And the product is great, in the two weeks I have been there, I have been thrust into the middle of a transformation of the site, what is going to come out the other end in a few weeks will be a top notch enhancement to an already top product. 

I am lucky having just come into the company after everybody has worked so hard to get the initial beta product launched and running, I can now help to shape the next set of iterations of the design.  Already we are adding some very cool features that will give our competitors a run for their money. 

Fav.or.it is kind of unique, on the surface it looks like any other blog aggregation product, but scratch the surface and a whole load of good stuff bubbles up, in fact the biggest challenge we will have is educating people that just because the product looks like other sites, that it is not, fav.or.it's big secret is its a two way portal, it does not just gather-up content for you to read, but it allows you to interact with that content, and distributes your comments back to the originating sites.  No more jumping around using different blog commenting  systems to spread your opinions and observations, you can do it all from one place, and there is more, fav.or.it will track conversations you are having on a host of sites and present them all in one easy to use reader/commenter. 

I used to be an avid digg reader, but since coming to work on fav.or.it I have hardly been anywhere near digg. 

Anyway stay tuned and I will describe some of the cool stuff we are doing with semantic analysis over the next few weeks. 

Sunday, 22 June 2008

Mashup 08

So here i am again at Alexandra Palace, at the BBC/Microsoft mashup 08 event, the 48 hour homage to all things techy and geeky. There is a certain sense of Deja Vue, having been here before at a simular event in 2007. However this time the flavor is different, the presentation a little more polished.

This year there are some fantastic hacks, Ewans "virtual round the world flight", using a marvellous lashup of Google earth, some gaming controls, twitter, and not one but two projectors, coupled with a brave attempt at airframe construction on a grand scale, gave us an intriguing project to marvel at. 

The guys from ARM, converted their table into a makeshift electronics workshop, and slaved away all night to create a standalone system for displaying location sensitive webpages.

Finaly I ran into an old friend Toby who I had not seen for some time.

Stay tuned and i will cover some more highlights from this event as it unfolds tomorrow. 

Monday, 2 June 2008

Talk on scalability, the cloud and virtual startups

I gave my talk at barcamp yesterday about scalability, startups and using the cloud to completely operate a new company, which seemed to go down well. Whilst running around networking, and having lots of fun meeting up with old and new friends, I also managed to put our new development and staging environment for bejant live (thank god the wifi got fixed :-) ). And later this week we will be shifting all the final pieces of the organisation into the cloud. So we are practising what we preach.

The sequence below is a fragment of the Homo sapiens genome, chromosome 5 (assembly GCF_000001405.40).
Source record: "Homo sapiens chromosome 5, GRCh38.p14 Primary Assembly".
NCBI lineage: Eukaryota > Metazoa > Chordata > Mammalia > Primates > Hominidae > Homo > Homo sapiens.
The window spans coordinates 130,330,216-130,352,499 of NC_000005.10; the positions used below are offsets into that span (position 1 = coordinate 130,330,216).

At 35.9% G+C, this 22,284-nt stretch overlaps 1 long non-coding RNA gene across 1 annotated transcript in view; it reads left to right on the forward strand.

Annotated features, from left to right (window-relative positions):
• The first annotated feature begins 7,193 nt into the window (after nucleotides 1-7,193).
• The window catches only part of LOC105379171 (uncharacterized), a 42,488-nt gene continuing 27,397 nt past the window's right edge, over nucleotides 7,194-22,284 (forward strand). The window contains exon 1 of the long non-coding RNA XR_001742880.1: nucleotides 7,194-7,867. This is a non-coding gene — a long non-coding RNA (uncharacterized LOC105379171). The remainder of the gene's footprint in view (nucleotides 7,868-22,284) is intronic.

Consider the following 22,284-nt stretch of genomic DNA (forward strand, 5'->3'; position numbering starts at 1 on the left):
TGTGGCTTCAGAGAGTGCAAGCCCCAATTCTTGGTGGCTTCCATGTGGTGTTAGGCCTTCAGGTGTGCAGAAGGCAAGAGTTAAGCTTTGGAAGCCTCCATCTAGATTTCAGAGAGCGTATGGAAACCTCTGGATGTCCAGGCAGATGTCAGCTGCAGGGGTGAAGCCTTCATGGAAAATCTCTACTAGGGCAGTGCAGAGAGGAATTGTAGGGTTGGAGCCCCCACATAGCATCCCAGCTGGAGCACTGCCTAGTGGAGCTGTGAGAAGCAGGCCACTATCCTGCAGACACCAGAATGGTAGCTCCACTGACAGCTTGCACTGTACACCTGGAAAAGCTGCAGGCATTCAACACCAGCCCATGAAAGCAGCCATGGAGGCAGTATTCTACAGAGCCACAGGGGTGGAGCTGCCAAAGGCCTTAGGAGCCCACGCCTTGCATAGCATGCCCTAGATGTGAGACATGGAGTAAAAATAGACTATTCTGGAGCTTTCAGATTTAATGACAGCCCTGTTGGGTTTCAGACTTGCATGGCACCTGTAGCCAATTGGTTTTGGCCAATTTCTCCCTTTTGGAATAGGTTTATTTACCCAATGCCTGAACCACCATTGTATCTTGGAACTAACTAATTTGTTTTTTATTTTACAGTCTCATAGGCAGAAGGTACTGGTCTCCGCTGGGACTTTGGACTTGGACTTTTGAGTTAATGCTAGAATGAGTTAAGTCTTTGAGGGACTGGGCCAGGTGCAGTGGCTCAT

Barcamp's event page is on backnetwork keep checking back on there and I will make the slides available, I also understand that the presentations where being recorded, not sure if mine was, is so i will track down the podcast and get that up too. 

Saturday, 31 May 2008

Barcamp London 4 - Saturday afternoon

So I made it to the afternoon sessions, the first session that I attended was about MERB, which is an alternative Ruby based framework, lighter and faster than the Rails stack, which is claimed to achieve much higher performance than rails applications. Given that deployment and performance  are Rail's weakest points, the addition of MERB to the toolchest may stimulate development in this area. 

I caught up with some friends from Yahoo, and GCAP which is rapidly acquiring many of the best folks from the old Yahoo Business. Christian, Murray, and Mike shown above, who are definatly showing signs of  wear :-) 

Finally Simon Willison gave a fascinating talk about the Google APP Engine, which is a different take on the Elastic Computing Meme that is sweeping the net at the moment, providing some of the capabilities of the systems such as the Amazon EC2 system. 

Stay tuned for more ......

Barcamp London 4

Im at the first day of barcamplondon4, which is being held this week-end at GCAP's main offices in the west end of london. The "unconference" is running true to form, with delegates producing talks with wide ranging subject matter, such as "vitalising social networks", "scaling ruby on rails", "doing business in china" to "Australian wine". 

One of the rules of barcamp, is that anybody who attends must give a talk. GCAP is raising the stakes this year by recording all the presentation and making them available on its podcasting network, which is a first for barcamp. 

The other purpose of barcamp is the opportunity to network with people in the European web developer community, and barcamp attracts folks from all over Europe. This years event is particularly well attended by people from far shores, due to the concurrent running of "London Web Week" and events such as "@Media", making the week long trip to London an attractive proposition for those that want to cram in a whole years worth of developer conferences in one hit.